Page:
Thomas has travelled the world and seen and met with many people of various backgrounds. His motto is, "Travel is the best teacher".
The sun was not yet up when we woke up and had our breakfast.
By the time we hoist our anchor and then our sails the sun was just beginning to cast its light over the warm ocean like a blanket.
The morning was beautiful. There was a warm breeze and only the sound of Taurus' hull gently slicing through the warm ocean.
By the time Grand Cayman had disappeared from sight the wind had increased in strength.
I don't know what day it was or how much time had passed from the time we left the Cayman Islands to when we were once again inside a violent storm.
We ran around to make sure everything was still secure and we lowered the sails enough to keep us moving and not to capsize
Taurus was taking a beating by the fierce storm and the waves under the ink black clouds.
We were fighting the storm as well and getting blasted by the sea as she washes over the deck.
It took everything we had in strength to keep her upright and moving forward.
By the time the storm began to weaken we were exhausted.
The wind eased up enough several hours later that we were once again able to fully raise the sails again and we walked the deck to make sure everything was still in place and secure.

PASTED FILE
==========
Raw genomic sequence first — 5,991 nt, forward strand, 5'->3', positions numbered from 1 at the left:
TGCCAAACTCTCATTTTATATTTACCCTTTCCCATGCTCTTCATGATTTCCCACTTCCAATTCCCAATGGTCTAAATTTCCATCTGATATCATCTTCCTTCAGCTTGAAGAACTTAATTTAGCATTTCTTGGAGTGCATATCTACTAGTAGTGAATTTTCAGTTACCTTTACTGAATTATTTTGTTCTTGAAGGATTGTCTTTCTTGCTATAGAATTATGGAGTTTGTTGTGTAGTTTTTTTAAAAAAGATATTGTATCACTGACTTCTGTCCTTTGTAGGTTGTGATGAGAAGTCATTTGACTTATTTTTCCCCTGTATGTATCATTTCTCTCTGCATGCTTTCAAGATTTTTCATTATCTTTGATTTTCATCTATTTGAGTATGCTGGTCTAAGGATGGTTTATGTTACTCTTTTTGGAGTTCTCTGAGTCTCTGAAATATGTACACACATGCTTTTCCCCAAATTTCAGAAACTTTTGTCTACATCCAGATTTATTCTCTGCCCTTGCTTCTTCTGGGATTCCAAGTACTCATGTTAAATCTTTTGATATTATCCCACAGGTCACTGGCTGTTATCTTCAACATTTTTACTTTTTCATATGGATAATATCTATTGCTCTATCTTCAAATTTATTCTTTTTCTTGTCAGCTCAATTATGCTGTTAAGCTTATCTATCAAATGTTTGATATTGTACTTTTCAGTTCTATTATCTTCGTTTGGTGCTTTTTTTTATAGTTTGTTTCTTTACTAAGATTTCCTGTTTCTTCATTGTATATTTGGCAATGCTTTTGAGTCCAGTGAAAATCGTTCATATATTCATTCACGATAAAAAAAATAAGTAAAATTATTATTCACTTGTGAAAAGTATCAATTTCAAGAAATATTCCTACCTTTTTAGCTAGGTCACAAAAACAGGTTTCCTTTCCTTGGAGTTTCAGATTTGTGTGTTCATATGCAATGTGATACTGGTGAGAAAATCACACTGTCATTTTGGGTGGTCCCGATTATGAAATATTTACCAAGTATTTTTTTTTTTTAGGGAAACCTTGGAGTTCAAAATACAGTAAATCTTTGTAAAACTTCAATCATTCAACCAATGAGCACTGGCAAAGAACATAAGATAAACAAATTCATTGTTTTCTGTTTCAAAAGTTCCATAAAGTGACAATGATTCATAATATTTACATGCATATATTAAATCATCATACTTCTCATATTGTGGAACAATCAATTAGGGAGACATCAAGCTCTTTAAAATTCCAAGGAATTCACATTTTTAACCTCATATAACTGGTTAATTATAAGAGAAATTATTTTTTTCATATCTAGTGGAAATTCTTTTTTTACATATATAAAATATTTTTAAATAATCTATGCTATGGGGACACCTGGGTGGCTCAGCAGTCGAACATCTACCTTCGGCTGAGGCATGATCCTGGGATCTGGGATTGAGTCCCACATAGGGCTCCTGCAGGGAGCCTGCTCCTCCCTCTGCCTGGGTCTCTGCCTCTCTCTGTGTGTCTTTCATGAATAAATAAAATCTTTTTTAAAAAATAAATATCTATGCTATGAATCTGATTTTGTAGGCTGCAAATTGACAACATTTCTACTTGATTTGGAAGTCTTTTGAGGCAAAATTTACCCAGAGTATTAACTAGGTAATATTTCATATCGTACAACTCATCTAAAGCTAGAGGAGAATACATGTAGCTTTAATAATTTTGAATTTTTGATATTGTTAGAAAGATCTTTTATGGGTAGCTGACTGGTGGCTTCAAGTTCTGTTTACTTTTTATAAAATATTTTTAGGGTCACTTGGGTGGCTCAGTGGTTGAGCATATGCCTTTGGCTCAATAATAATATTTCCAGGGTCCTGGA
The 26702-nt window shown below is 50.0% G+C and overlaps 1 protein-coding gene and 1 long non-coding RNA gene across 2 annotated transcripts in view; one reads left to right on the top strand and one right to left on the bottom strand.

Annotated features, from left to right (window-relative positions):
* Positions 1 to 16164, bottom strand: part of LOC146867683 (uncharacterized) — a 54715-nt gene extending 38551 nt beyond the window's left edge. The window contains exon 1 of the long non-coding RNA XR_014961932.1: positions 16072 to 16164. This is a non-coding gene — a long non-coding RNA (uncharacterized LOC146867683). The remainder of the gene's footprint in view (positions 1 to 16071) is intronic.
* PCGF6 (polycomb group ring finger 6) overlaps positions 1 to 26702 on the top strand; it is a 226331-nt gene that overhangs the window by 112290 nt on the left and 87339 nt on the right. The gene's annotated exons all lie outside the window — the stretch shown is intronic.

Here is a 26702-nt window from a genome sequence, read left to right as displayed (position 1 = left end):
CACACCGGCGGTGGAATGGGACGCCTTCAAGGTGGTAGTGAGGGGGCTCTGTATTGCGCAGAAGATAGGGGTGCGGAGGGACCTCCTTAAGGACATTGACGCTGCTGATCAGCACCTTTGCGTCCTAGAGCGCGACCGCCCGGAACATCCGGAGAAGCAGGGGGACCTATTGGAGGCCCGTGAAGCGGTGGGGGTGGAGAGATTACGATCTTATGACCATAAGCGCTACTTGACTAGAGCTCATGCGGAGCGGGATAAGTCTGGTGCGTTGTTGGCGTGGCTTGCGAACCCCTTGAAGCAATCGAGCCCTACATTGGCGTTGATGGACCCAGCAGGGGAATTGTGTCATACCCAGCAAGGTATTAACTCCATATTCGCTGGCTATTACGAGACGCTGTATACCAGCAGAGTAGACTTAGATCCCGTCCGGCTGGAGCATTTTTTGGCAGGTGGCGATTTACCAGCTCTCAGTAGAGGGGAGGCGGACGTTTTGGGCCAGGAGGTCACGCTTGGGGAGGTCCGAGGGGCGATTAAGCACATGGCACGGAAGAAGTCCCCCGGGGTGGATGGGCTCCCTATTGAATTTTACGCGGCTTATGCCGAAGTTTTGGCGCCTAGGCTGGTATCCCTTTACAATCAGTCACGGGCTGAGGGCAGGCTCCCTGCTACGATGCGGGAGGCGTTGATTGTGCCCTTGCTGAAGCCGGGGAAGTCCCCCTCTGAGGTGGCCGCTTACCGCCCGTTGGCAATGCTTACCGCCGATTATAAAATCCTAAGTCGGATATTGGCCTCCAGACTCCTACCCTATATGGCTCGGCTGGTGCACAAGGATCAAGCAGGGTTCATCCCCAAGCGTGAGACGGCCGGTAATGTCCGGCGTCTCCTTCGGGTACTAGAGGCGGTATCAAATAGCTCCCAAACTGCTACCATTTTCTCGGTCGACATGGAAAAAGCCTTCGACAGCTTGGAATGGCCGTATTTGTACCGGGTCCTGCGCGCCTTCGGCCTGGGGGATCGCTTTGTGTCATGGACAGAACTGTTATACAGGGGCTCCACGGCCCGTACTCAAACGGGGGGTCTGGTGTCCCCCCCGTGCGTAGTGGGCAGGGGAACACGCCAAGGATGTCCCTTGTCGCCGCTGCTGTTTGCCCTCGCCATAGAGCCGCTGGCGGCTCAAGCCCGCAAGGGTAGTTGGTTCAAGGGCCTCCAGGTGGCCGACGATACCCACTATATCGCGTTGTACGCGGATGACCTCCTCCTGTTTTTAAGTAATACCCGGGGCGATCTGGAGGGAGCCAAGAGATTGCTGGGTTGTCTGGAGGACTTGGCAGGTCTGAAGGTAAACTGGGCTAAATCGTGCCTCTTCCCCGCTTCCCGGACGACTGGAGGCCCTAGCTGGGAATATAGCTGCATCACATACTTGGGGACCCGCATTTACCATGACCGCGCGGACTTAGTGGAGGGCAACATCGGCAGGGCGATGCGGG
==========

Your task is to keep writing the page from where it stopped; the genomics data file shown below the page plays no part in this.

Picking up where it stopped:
Dad went to the navigation station to find out our position but our electronic navigation had been knocked out. We also had a sextant which we all knew how to use, but with the heavy cloud cover, the sextant was of no use so we continued on our heading according to the compass and hoped we weren't pushed off course too far from where we ought to be.
Some time passed when we spotted a super tanker off our starboard side so dad got on the radio and called out to them, after a couple of tries we received a response. The tanker captain and dad spoke and they gave us our position, dad thanked them and we mapped out on the charts where we were according to what the captain told us. Something however didn't seem right.
By those coordinates we were way off course. Could it be that we are so far from where we should be? Could the storm have pushed us this far off course? The other storms never did.
We had no choice but to accept what we had been told. Why would the super tanker captain give is the wrong position?